By Halil Karaveli

June 6, 2016

The celebration of the conquest of Constantinople 1453 is an expression of Turkey’s quest for purity. The “ideology of conquest,” the need to symbolically and repeatedly reclaim what has been Ottoman and Turkish for centuries, ultimately speaks of an existential unease with a historical legacy that is marked by a heterogeneity that is unsettling for an authoritarian state that seeks uniformity. The need to celebrate the conquest of the most important city of the land shows that Turkey is yet to become reconciled with its past. Such reconciliation calls for assuming the entirety of what is a multi-layered historical legacy. Recognizing that Turkey is the result, not so much of conquest, as of a history of continuous mixing and assimilation of aboriginal cultures and state traditions, is also the key to coming to terms with country’s ethnic and cultural diversity today and securing a democratic future for Turkey.

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Joint Center Publications

Op-ed Halil M. Karaveli "Assasination in Ankara"Foreign Affairs, January 3, 2017

Essay Halil M. Karaveli "Erdogan's Journey"Foreign Affairs, October 19, 2016

Op-ed Halil M. Karaveli "Turkey's Fractured State", The New York Times, August 1, 2016

Op-ed Svante E. Cornell "A botched coup and Turkey’s descent into madness", Wilfried Martens Centre for European Studies, July 19, 2016

Article Halil M. Karaveli , "Turkey's Decline", Foreign Affairs, March 2, 2016.

Article Halil M. Karaveli , "La Turquie, est-elle destinée à durer?", Centre for International Policy Studies, January 27, 2016.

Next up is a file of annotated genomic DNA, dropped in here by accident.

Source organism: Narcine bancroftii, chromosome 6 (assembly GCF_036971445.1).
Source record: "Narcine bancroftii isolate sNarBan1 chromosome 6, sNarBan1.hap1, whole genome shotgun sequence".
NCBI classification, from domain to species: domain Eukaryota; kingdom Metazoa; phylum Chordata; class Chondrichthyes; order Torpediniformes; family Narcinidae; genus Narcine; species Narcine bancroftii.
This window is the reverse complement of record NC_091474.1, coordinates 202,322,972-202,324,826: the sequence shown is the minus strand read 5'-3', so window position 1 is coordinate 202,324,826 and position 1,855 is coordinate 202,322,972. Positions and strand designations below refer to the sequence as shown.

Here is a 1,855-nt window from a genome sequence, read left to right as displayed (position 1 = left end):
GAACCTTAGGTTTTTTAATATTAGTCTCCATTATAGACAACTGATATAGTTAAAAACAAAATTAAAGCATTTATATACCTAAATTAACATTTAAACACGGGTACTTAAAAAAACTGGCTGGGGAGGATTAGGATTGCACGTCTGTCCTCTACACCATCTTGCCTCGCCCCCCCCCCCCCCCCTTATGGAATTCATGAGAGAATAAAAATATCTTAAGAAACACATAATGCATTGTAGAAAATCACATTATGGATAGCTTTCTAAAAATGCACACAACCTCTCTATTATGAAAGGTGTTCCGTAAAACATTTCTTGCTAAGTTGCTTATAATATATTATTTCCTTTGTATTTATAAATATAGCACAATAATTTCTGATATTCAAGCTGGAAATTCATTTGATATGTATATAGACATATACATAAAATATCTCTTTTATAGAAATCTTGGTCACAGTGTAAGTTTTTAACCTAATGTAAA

Monograph Eric Edelman, Svante Cornell, Aaron Lobel, Halil Karaveli, "Turkey Transformed: The Origins and Evolution of Authoritarianism and Islamization under the AKP", Bipartisan Policy Center, October 2015.

Article Svante E. Cornell and M.K. Kaya, "The Naqshbandi-Khalidi Order and Political Islam in Turkey", Current Trends in Islamist Ideology, September 2015.

Article Svante E. Cornell, "Understanding Turkey's Tilt", Journal of International Security Affairs, no. 27, Winter 2014.

Monograph Eric S. Edelman, Svante E. Cornell, Aaron Lobel, Michael Makovsky, The Roots of Turkish Conduct: Understanding the Evolution of Turkish Policy in the Middle East, Washington: Bipartisan Policy Center, December 2013.

The Turkey Analyst is a publication of the Central Asia-Caucasus Institute & Silk Road Studies Joint Center, designed to bring authoritative analysis and news on the rapidly developing domestic and foreign policy issues in Turkey. It includes topical analysis, as well as a summary of the Turkish media debate.